Choice-Based Self-Portraits

posted on May 4, 2020

I’ve been teaching students how to draw using a grid for years. Before the current digital age, I showed students how to create a grid on a page protector using a permanent marker so that when the photo is inserted securely, it shows behind the grid. Students would then draw a larger grid on drawing paper, copying it square-bysquare.

Top: Fisher, Knitting on a Winter’s Day, 18 x 24" (46 x 61 cm). Middle: Lundy B., Why?!, mixed media. Bottom: Taylor G., I Just Can’t Even.

That still works. However, there are now apps that will grid images as the photos are taken. These images can be printed out with the grid on them, making the enlarging process on paper, canvas, or alternative surfaces so much easier. I would prefer for the art to be original in concept and for students to learn to draw in the process. Using the grid helps students see the nuances in lines, spaces, and tonal value. There is also a self-gratification factor for students when following the grid, and we all know the empowerment that comes along with that.


Starting with a Grid
Students begin the process by marking a 1" (2.5 cm) grid on a piece of 12 x 18" (30 x 46 cm) drawing paper. I stress the importance of drawing the lines lightly with pencil, in the event that this becomes their permanent piece.


Next, students number the drawn grid and the gridded photo identically across the top and down the sides. They usually start the drawing process at the top of the grid, copying the photo square by square. I created index cards that have a square hole the size of the grid on the photo. These are placed over the photo so that students can focus on the space being drawn. It’s also helpful to place the drawing over the photo and to draw one horizontal row of the grid at a time.medium that they feel would best express their individuality and sense of place. I want them to feel comfortable with the medium they select, but if they choose something they have never explored, that can also be motivating for them.


Sometimes several students will be working with the same medium, so I have them sit together. That makes it easier for me to monitor their progress, and they can also help one another solve any problems that arise.


Prompting Artistic Ideas
One student themed her self-portrait around nature. She brought in actual cuttings from her yard at home that resembled features of her face and hair. When she first brought in her shoebox of natural materials, I had to photograph it. The way she carefully composed the objects in the box suggested she would make wise and deliberate artistic choices when it came to placing the objects onto her portrait. I showed her the work of environmental artist Andy Goldsworthy and she immediately saw a connection.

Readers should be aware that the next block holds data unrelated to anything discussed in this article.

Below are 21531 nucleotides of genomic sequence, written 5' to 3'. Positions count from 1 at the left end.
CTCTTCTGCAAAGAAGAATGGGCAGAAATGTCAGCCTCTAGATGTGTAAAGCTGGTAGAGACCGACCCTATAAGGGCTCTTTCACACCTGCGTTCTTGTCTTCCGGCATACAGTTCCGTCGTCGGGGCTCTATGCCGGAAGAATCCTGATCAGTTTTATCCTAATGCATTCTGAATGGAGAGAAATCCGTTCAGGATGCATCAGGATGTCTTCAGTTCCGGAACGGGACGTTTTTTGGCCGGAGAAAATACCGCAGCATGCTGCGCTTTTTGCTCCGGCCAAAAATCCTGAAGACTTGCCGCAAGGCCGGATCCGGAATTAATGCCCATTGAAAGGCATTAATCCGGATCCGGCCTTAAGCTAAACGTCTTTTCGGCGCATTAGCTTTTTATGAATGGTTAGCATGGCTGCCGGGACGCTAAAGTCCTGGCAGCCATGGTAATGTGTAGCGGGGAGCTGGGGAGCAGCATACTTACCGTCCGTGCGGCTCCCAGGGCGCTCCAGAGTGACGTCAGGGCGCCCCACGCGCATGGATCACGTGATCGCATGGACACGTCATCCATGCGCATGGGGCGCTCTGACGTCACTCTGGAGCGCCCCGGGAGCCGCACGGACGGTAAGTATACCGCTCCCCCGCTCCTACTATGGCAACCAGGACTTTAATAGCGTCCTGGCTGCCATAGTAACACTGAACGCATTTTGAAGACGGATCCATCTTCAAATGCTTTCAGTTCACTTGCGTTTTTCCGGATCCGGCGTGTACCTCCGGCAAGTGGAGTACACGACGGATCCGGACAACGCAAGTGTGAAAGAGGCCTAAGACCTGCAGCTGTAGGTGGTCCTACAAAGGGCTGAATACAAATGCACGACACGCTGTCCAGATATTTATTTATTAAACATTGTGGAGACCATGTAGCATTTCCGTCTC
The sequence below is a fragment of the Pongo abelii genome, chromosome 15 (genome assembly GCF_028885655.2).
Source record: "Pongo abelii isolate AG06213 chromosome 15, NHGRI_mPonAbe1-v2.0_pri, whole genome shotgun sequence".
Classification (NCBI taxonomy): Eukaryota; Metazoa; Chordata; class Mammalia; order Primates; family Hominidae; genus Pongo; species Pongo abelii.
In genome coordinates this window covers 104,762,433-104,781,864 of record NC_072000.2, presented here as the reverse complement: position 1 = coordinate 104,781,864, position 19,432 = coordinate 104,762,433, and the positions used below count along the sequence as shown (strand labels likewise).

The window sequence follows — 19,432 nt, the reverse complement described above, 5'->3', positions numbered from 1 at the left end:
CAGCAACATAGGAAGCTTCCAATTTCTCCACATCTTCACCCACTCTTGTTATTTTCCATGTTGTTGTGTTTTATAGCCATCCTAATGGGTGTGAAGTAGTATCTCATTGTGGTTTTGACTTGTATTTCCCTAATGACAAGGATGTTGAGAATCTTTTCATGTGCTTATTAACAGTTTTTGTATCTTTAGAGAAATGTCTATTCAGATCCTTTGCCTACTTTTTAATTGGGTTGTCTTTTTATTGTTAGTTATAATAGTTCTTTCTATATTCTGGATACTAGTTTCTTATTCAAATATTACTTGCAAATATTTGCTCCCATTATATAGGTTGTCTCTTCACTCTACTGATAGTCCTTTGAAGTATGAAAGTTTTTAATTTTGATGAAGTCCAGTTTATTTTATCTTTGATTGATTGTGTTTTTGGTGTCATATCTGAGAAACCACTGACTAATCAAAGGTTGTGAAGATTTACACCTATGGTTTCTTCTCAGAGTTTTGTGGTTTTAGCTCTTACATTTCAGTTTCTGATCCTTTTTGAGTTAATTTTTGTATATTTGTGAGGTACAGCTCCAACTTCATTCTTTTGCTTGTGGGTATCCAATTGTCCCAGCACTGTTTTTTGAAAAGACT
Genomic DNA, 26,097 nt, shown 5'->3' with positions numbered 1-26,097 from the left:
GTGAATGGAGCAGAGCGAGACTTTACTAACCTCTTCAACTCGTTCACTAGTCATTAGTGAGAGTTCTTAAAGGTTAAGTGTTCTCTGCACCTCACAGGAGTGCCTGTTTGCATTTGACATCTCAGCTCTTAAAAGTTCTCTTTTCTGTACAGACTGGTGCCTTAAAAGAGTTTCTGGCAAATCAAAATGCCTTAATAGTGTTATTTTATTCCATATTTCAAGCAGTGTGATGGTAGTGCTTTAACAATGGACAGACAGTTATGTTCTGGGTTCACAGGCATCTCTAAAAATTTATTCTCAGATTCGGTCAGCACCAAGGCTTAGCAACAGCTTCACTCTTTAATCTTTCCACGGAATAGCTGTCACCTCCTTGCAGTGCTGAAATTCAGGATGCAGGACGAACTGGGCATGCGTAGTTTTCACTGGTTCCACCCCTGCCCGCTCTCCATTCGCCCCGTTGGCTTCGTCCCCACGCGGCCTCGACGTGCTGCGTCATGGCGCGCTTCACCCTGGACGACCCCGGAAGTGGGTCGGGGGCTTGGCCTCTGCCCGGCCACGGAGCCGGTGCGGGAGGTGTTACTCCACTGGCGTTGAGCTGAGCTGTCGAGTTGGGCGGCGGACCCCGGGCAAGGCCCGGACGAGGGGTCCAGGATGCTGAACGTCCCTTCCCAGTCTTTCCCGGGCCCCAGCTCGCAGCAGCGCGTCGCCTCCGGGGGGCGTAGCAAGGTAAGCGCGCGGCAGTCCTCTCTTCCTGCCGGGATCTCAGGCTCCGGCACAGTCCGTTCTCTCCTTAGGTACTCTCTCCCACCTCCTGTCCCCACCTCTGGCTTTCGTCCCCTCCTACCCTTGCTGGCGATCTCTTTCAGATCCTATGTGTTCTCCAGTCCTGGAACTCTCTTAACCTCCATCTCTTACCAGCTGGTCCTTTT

The student decided that a solid sheet of burlap would be the best background for her portrait given its natural texture. I sprayed a piece of scrap cardboard with adhesive and she carefully laid the burlap across the cardboard. Previously, she had collaged the head and upper body with magazine clippings on heavy drawing paper. She cut this out as a solid piece and used it to trace around onto the burlap. She then began to place and arrange the leaves, twigs, and pine needles for the background.


Another student couldn’t decide on an approach for her portrait. I asked her what she wanted to do when she grew up. She said that she would love to be an interior designer. I immediately remembered a container full of fabric samples that had been donated by a local design firm and asked her to use her knowledge of color theory to select samples that would give her work balance and unity. She then transferred her drawing to the selected fabric and cut it to fit. She used embroidery to create the features of her face.

Top: Christian G., The Trophy. Middle: Tay H., Can You See Them?, charcoal on cardboard. Bottom: Parker S., The Fabric of My Life.


Another student chose a piece of corrugated cardboard for her portrait. Before she began, I asked her how she identified with the cardboard. She said that she thinks about packages that arrive through the mail. I asked her where she sees this same type of cardboard used in a sad way in her community. She immediately thought of homeless people holding signs on street corners. I asked her how that could be expressed in her portrait to make a statement about homelessness. Her finished work depicts a close-up of the serious student with a homeless shelter in the background.


Creating prompts that help students find a personal voice and allowing them the freedom to choose the media based on that personal voice creates an atmosphere that is both creative and expressive.


Drawing an accurate self-portrait using a grid and then freely expressing it by choosing the approach, surface, and medium creates a unique problemsolving experience for the student. It also produces a gallery of self-portraits that celebrate the personal narrative as uniquely and diversely as the students who made them.


Melody Weintraub is a freelance artist and middle-school art teacher at Briarcrest Christian School in Eads, Tennessee.


Connecting: Relating artistic ideas and work with personal meaning and external context.


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